Technical debt – where the value hides.

[this is a short, not fully developed blog post – consider it “in development”] I’m getting into the habit of learning in the open, and I think part of letting go of the idea that I need to do everything right is allowing my incomplete ideas to be in the wild.

I think a lot about technical debt. What it means, what makes it happen, how we get rid of it. Mostly, I think a lot about the fact that no matter what you do, you always go and create it again.

Debt seems to be a poor analogy for something that occurs no matter what. It’s essentially impossible to not create technical debt, because time passes, and time itself creates it. Software becomes deprecated, packages stop being maintained, a new security patch is released, and you need to change your code.

Technical debt is a great analogy for the fact that you can incur technical debt to be able to get to market at some point. You take on some debt, you plan to repay it. It starts to generate interest. You pay a heavy amount in interest, and if you don’t, it snowballs, until it consumes all available resources. In that sense, technical debt is the perfect analogy. It’s easy enough to explain it to finance, who understand risk management and how to use debt responsibly; they know how to wield debt in ways that benefit the organization, much like engineers often use some tech debt to get ahead. It’s harder to explain to people who have never taken on debt on purpose, who don’t see it as a tool but only a burden; debt, both financial and technical, are tools to be deployed.

But isn’t debt always bad?

Not really. Some technical debt is almost inevitable. What’s not okay is to let it create a ball of debt that never gets repaid. What was a good decision yesterday can quickly become a bad one if nobody takes this resource consuming debt into consideration.

It’s a bad analogy if you think about the fact that if someone offered to take all your financial debt away, swipe it off entirely, you probably would jump at it.

If I offered a magic wand that takes your technical debt away, and you said yes, you would be throwing away a lot of money that you can never get back, rather than finding yourself with a lot more money to spend.

Your technical debt is where your product hides valuable lessons, and to take it away without rebuilding that knowledge is foolish; it’s why rewrites can be dangerous if not done with care and with a focus on enabling progress rather than eliminating all problems.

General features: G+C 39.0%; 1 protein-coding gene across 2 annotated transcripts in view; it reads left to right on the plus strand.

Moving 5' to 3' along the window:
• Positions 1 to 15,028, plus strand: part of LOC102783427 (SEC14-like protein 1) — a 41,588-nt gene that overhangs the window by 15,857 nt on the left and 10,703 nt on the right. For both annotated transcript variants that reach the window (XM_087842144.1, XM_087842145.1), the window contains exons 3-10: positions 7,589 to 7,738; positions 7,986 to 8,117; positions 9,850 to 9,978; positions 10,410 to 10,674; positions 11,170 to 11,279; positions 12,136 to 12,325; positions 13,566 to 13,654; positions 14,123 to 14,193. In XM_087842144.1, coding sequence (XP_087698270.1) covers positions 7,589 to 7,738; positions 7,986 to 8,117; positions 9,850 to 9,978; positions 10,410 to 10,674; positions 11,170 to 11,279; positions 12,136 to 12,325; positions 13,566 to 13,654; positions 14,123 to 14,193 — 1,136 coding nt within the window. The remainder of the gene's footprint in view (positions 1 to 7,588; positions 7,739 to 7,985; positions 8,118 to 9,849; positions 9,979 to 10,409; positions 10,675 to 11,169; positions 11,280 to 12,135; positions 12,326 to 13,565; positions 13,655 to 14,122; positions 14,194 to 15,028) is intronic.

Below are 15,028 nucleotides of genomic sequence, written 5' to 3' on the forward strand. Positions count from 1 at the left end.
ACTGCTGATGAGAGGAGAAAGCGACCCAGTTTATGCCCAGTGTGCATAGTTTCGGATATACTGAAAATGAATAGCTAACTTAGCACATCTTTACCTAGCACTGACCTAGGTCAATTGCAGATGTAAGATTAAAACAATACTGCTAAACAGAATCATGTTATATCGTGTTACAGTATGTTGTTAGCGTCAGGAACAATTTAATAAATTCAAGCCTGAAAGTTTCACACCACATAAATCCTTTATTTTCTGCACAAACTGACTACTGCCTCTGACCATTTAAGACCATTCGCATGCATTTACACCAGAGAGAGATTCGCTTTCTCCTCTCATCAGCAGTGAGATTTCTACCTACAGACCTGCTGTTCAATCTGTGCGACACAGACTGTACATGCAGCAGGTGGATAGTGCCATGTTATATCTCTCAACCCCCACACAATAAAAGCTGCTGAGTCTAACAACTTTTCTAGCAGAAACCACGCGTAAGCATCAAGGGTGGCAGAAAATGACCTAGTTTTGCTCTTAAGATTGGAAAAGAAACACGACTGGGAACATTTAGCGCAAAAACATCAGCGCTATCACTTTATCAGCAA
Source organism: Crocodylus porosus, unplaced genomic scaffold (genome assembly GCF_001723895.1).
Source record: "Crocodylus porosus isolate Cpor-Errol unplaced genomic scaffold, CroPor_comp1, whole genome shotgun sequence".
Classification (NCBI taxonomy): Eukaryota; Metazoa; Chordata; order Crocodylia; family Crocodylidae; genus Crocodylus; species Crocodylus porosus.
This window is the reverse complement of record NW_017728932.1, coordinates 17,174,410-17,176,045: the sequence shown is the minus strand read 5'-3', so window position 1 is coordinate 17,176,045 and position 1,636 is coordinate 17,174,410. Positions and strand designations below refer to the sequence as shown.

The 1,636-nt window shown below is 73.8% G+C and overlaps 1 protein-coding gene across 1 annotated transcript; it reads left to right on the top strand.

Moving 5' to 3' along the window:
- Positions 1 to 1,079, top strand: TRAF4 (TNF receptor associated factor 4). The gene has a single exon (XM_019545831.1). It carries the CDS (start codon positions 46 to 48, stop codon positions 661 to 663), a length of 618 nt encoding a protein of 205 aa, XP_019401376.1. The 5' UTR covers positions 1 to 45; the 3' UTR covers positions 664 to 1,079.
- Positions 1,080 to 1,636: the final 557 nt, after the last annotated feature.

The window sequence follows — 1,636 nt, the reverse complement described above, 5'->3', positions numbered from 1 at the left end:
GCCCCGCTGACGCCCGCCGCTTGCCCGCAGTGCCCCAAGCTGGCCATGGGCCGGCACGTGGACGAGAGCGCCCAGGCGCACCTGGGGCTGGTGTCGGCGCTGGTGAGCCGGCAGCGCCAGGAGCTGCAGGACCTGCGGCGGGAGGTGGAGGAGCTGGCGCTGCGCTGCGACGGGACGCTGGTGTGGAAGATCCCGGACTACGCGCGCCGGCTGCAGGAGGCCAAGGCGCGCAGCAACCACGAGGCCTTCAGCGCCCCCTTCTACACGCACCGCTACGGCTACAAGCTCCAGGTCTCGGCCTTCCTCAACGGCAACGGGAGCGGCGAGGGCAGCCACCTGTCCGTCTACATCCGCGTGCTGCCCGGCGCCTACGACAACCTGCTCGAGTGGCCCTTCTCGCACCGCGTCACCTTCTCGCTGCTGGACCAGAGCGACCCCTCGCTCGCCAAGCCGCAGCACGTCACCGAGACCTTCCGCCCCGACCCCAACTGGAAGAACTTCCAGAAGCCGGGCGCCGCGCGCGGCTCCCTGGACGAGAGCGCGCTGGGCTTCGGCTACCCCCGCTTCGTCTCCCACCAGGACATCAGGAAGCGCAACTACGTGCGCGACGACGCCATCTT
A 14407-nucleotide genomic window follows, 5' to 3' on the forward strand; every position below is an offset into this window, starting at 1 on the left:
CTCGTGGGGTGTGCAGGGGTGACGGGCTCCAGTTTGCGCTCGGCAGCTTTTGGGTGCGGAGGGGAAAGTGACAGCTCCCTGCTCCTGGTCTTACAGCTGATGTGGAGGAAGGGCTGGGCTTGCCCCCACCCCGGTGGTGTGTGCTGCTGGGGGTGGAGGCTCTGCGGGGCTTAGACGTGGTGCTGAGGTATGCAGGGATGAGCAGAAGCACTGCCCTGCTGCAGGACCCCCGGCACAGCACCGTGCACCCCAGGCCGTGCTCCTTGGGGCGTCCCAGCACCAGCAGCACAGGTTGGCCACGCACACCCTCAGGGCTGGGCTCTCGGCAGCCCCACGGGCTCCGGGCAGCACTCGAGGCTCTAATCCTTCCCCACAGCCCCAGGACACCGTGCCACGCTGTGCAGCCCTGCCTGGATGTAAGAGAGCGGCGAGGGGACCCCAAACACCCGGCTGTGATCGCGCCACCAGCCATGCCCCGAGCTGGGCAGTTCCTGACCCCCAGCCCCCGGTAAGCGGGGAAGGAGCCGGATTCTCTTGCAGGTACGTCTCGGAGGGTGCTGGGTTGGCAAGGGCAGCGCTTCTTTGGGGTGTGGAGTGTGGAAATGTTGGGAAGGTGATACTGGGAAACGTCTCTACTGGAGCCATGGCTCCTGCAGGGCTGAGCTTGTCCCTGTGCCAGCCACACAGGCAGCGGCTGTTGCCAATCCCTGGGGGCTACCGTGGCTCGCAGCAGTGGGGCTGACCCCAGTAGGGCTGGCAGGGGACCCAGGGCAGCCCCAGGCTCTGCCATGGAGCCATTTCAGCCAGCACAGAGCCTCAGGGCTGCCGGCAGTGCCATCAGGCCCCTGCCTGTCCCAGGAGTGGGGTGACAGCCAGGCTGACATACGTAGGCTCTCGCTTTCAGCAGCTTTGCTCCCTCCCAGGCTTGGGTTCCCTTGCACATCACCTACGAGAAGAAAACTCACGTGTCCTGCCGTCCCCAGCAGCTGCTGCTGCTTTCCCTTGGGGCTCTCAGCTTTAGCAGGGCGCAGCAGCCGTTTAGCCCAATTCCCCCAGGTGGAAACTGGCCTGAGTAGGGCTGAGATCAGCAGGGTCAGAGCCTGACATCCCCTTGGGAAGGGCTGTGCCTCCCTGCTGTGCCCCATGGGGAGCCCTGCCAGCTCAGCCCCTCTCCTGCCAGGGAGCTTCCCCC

The fact that a lot of the important things in your product are hidden in layers of technical debt may be the reason that it’s hard to get rid of it; it contains important learnings, important rules of the business, things that you need to understand to be able to rebuild without that flavor of tech debt.

More than once, I’ve seen myself or others attempt to remove important business considerations when we rush to “clean things up” that don’t make sense. A gnarly bug-fix that wasn’t well documented. An edge case fix that took weeks to identify and solve at the time, with code that looks like crap but serves a percentage of your users well. As you refactor, the risk is that you may introduce different tech debt into your code. That’s not necessarily a bad thing. Some tech debt is dangerous, and some tech debt won’t be considered debt for months or years. But you know it’s going to appear. You may not see it now, or tomorrow, but 6 months from now, some new developer will surely point it out, and you’ll be dreaming to rewrite it again.

When I talk about technical debt being a feature, I know many engineers scoff at the concept. 

If only management let us do it right the first time.

I’ve seen engineers spend weeks arguing for the correct interfaces, the perfect APIs, the  amazing search system they would implement, if only they had the time. I’ve seen managers like myself give them that time. I’ve also found myself arguing fervently that baring a rewrite nothing could save us… and I’ve been wrong on both sides.

With all the time in the world you plan, you procrastinate, you argue with your peers and reach decisions that seem great, perfect even at the outset… solutions that 6, 12 months down the line are not quite good enough.

I advocate for a continuous improvement approach because it’s the only thing I’ve seen that works. Even then, I’ve never seen a team take it to the point where tech debt is swiftly addressed without guilt. I work to get my teams there.

When I think about the future of a tool, maybe 12 months from now, I think I want us to go “ah yea, this bit of tech debt is there because ….” and have a perfectly sane explanation for it. Not “we were in a rush” but “we needed to do X, this was the solution that made sense due to time constraints”. Even better, I want teams to be able to admit: “This was the best solution we could find at the time, but now we know more.”

I don’t want teams to ashamed of tech debt, I want teams owning it, being able to articulate why it exists, being able to articulate how they will address it, and solving it.

I want teams to proudly state that they refactored an old piece of code that caused trouble without the tingle of guilt that the code was there to begin with. I want product managers to ask what the impact of the debt is, and to make decisions as partners, with engineering, on how and when to address it.

I want teams to operate with safety and be rewarded for it.







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